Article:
The Hillary machine has turned its sights on Gary Johnson, reacting to how the Johnson/Weld ticket is drawing from young people and independents that Hillary was counting on in November.
And in what I've seen of this surge, most of the attacks feel like slanted presentation or the complete lack of understanding/acceptance of the libertarian philosophy as a whole. Although these things don't sway me, the area I'm most unsure of my alignment with Gary has been exposed: his stance on the environment.
I resonate with the libertarian perspective because of how the philosophy is about reducing governmental power to its essential roles. I see government's power as the seed of the discontent expressed by both the Tea Party and Occupy Wallstreet. With Occupy Wallstreet and the Feel the Bern movement that followed, the finger is just pointed at the corporations that have co-opted that government power, but what if the government didn't have that power to hand out to its crony corporations? Both movements, so often seen as opposites, point to the same oppressive corporatacracy, and in my view, it makes much more sense to go after the root of the power than to try to control its recipients.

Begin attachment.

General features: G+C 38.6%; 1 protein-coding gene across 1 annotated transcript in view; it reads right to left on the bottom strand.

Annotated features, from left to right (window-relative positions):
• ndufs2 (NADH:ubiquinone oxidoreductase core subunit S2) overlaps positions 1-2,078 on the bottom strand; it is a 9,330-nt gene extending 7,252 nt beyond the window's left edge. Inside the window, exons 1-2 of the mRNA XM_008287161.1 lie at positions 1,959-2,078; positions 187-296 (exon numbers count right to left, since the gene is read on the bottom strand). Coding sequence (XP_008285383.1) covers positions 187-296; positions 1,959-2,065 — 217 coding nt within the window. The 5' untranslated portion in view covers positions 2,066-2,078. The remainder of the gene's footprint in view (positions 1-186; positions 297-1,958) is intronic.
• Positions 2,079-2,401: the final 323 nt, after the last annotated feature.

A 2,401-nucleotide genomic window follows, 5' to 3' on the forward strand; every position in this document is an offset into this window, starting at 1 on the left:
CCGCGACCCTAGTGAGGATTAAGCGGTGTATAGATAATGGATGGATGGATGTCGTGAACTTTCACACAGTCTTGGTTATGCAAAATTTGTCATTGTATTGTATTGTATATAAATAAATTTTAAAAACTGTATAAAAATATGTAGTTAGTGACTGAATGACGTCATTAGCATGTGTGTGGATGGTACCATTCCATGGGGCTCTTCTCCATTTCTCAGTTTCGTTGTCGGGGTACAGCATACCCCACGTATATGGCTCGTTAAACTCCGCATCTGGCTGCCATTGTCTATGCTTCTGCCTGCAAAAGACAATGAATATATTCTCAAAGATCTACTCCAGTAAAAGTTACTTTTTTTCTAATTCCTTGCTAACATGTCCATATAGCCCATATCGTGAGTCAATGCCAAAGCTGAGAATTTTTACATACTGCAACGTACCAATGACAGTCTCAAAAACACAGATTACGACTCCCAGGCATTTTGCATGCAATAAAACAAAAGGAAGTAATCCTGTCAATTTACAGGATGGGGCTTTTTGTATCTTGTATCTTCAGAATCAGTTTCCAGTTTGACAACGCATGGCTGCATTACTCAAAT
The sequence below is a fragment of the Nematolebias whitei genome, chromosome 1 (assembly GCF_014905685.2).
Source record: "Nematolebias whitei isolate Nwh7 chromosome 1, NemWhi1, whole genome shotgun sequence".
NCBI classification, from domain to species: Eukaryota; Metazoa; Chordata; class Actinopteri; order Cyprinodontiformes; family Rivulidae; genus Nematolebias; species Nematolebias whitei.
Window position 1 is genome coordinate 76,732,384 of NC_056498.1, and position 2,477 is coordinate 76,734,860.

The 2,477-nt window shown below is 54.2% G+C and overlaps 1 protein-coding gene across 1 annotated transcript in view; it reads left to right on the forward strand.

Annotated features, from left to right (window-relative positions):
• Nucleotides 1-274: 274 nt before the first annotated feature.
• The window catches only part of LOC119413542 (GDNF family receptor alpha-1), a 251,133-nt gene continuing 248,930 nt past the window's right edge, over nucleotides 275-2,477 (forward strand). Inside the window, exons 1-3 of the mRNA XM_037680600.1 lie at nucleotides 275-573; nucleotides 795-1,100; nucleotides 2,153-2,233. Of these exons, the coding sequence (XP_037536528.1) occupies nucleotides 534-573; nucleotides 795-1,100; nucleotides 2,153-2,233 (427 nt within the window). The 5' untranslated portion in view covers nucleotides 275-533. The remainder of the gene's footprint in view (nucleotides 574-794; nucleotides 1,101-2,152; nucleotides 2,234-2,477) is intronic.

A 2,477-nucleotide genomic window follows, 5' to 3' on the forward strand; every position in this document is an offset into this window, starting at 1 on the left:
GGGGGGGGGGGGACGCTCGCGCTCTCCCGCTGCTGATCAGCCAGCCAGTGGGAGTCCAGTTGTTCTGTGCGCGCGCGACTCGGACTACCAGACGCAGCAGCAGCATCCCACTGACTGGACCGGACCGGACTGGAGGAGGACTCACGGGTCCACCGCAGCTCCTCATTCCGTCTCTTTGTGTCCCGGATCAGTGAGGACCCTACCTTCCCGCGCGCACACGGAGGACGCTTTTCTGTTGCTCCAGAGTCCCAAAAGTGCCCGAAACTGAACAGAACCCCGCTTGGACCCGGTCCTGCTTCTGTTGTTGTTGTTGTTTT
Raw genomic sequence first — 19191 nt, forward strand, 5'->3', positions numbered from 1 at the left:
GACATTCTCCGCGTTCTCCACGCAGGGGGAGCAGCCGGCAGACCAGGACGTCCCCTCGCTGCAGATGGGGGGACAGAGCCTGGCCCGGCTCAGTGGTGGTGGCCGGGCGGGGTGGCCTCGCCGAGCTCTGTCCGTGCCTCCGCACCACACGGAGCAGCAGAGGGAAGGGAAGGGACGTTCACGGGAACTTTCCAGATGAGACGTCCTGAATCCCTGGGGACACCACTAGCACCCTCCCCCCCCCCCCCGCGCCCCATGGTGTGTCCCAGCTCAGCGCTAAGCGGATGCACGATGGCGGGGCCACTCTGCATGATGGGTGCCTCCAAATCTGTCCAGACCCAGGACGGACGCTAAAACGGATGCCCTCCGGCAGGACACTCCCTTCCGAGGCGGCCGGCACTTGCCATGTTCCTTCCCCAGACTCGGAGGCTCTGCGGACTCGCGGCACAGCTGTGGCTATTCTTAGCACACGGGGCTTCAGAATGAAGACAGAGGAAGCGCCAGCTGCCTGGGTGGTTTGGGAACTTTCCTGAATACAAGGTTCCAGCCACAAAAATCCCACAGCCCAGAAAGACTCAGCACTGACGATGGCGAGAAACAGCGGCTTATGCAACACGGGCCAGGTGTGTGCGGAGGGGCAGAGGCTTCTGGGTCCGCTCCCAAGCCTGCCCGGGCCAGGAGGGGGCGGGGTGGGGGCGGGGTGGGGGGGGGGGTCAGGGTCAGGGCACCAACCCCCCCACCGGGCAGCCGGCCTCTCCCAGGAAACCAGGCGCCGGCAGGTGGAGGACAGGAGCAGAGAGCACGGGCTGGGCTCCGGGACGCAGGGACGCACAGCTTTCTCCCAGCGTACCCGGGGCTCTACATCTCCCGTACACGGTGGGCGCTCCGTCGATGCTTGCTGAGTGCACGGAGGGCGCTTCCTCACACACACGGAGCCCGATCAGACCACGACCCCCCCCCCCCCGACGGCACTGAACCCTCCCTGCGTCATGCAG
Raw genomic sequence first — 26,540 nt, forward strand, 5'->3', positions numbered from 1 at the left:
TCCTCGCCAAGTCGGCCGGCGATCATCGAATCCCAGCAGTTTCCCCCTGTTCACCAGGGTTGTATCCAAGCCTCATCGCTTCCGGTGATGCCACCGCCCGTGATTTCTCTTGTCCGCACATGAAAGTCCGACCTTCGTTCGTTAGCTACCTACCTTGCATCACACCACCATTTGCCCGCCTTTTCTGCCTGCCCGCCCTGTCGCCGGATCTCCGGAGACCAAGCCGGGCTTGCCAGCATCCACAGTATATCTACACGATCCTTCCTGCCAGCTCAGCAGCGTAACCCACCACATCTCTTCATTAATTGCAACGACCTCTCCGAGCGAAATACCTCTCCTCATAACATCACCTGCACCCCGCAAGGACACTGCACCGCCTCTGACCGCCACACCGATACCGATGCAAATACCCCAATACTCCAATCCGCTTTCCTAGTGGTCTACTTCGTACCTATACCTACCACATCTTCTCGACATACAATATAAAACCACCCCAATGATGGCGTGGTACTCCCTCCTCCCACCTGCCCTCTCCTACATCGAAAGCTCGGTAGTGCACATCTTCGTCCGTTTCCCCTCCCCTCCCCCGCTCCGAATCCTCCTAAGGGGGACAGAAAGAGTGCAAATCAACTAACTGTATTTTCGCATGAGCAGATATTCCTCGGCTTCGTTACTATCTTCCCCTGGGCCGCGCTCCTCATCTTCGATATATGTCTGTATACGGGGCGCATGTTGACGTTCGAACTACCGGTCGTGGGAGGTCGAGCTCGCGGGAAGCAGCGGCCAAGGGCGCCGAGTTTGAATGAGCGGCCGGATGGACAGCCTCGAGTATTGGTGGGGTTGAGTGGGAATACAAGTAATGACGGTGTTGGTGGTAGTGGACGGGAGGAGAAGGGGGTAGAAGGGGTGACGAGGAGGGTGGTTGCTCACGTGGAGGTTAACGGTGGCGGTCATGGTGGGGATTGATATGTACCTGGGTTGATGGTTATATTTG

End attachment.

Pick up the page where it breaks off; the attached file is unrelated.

And my libertarian leaning views have seemed to fit together like a neat little puzzle: keep government limited, reduce its money, reduce its influence on people's decisions that don't impact others, reduce its ability to empower special interests in their attempts to control and exploit the public. But I really don't jive with my sense of the traditional libertarian platform on the environment.